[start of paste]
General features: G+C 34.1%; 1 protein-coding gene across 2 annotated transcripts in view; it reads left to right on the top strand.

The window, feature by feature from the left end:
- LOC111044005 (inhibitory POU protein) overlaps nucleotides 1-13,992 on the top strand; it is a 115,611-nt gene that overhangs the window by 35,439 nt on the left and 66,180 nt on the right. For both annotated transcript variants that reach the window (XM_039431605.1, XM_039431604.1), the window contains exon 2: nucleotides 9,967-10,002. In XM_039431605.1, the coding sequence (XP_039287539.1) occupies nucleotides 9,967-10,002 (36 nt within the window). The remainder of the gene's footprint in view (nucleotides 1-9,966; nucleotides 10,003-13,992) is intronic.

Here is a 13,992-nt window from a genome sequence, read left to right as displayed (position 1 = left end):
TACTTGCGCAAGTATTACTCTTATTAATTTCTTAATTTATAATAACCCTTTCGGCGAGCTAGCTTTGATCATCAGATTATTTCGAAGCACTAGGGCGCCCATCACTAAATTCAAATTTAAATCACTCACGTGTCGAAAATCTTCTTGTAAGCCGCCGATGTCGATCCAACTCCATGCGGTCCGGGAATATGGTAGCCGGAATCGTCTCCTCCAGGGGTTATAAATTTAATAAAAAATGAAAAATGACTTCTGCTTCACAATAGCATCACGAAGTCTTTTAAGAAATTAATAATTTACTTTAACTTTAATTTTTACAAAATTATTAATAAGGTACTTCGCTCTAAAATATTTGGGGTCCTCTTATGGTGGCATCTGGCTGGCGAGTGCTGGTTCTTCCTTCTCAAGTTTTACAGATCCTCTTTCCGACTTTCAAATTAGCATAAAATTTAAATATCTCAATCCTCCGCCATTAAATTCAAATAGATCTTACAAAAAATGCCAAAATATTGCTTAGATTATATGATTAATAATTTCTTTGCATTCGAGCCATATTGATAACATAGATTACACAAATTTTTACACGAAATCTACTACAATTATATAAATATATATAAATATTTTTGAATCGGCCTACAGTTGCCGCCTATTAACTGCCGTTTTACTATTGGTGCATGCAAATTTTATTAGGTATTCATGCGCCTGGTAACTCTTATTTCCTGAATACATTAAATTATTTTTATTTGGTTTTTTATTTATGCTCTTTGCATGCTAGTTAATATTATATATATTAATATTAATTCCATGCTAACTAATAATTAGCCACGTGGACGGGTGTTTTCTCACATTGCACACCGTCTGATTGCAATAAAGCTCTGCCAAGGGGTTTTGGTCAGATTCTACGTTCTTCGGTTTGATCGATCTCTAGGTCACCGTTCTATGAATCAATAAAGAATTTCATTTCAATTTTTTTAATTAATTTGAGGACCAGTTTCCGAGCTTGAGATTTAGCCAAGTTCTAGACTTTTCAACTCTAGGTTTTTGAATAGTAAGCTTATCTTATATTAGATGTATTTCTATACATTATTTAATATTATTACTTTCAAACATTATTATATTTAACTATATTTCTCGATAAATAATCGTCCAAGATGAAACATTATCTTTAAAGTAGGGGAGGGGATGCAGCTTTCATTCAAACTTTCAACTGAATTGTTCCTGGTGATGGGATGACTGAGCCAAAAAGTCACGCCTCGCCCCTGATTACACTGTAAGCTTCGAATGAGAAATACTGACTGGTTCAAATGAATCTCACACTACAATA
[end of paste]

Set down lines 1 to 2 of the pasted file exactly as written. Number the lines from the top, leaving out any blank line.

General features: G+C 34.1%; 1 protein-coding gene across 2 annotated transcripts in view; it reads left to right on the top strand.

The window, feature by feature from the left end: